Access to postpartum tubal ligation services in Cape Town, South Africa – an observational study
Background. Many women receiving antenatal care in public health services in Cape Town choose bilateral tubal ligation as their preferred method of postpartum contraception during their antenatal course. If the sterilisation does not occur immediately, these women are discharged on an alternative form of contraception and, ideally, an interval date for bilateral tubal ligation is arranged.
Objectives. To assess the access to tubal ligation services in the Metro West area of Cape Town, South Africa, in women who request permanent contraception following delivery, looking specifically at the number of women requesting bilateral tubal ligation who receive the procedure intrapartum, immediately postpartum or as an interval procedure. Other objectives included determining the reproductive outcomes if bilateral tubal ligation was not performed, investigating the alternative forms of contraception provided and to study the demographics of the population requesting bilateral tubal ligation as a form of contraception.
Methods. The study was conducted as a cross-sectional observational study collecting data over a period of 3 months, from June 2019 to August 2019. Maternity case records for deliveries between June 2019 and August 2019 from four facilities were reviewed. The facilities, representing all levels of care, were Vanguard Midwife Obstetric Unit, Wesfleur Hospital (district hospital), New Somerset Hospital (regional hospital), Groote Schuur Hospital (tertiary hospital).
Results. There were 260 women who requested tubal ligation as their choice of contraception. Only 50% of these received a tubal ligation. Of the 131 tubal ligations performed, 2 were interval sterilisations. Ninety-one percent (120/131) of the tubal ligations were done at the time of caesarean section. Of the 129 women who received alternative forms of contraception, 13 women had a recurrent pregnancy.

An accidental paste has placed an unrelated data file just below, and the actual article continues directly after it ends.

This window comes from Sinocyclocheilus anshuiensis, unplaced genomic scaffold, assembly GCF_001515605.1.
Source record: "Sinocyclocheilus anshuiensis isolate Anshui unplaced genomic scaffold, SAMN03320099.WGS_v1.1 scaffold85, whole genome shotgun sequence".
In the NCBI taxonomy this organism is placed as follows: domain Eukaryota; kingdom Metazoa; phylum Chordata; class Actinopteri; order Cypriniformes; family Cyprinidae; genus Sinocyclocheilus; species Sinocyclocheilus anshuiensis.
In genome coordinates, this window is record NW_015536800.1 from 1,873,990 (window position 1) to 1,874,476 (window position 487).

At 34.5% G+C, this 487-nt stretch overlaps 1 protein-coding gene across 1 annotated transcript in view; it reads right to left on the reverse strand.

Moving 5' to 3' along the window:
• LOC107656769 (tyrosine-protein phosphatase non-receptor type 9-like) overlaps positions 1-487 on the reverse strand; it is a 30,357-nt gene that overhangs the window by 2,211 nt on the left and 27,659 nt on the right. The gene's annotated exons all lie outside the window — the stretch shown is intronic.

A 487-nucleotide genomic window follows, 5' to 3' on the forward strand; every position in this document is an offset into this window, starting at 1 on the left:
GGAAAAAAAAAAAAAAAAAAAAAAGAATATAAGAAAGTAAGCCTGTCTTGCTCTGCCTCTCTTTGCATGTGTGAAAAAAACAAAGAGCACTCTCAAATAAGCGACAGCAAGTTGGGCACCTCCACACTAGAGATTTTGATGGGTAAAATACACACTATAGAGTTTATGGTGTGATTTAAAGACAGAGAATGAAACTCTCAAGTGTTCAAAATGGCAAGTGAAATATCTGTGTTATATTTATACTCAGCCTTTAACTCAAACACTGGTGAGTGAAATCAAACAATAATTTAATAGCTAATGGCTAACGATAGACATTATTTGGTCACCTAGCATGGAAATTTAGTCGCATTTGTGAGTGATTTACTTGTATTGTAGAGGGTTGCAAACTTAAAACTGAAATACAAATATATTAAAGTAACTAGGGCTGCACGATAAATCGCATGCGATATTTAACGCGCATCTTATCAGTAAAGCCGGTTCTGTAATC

Conclusion. The study suggests that only 50% of women requesting tubal ligation as form of contraception actually end up receiving the procedure. Alternative forms of contraception are widely used and relied upon, but not without risks of recurrent pregnancy. Interval tubal ligation was not easily accessed by those women who were referred for the procedure.
Copyright remains in the Author’s name. The work is licensed under a Creative Commons Attribution - Noncommercial Works License. Authors are required to complete and sign an Author Agreement form that outlines Author and Publisher rights and terms of publication. The Agreement form should be uploaded along with other submissions files and any submission will be considered incomplete without it [forthcoming].
Material submitted for publication in the SAMJ is accepted provided it has not been published or submitted for publication elsewhere. Please inform the editorial team if the main findings of your paper have been presented at a conference and published in abstract form, to avoid copyright infringement. The SAMJ does not hold itself responsible for statements made by the authors.
Previously published images
If an image/figure has been previously published, permission to reproduce or alter it must be obtained by the authors from the original publisher and the figure legend must give full credit to the original source. This credit should be accompanied by a letter indicating that permission to reproduce the image has been granted to the author/s. This letter should be uploaded as a supplementary file during submission.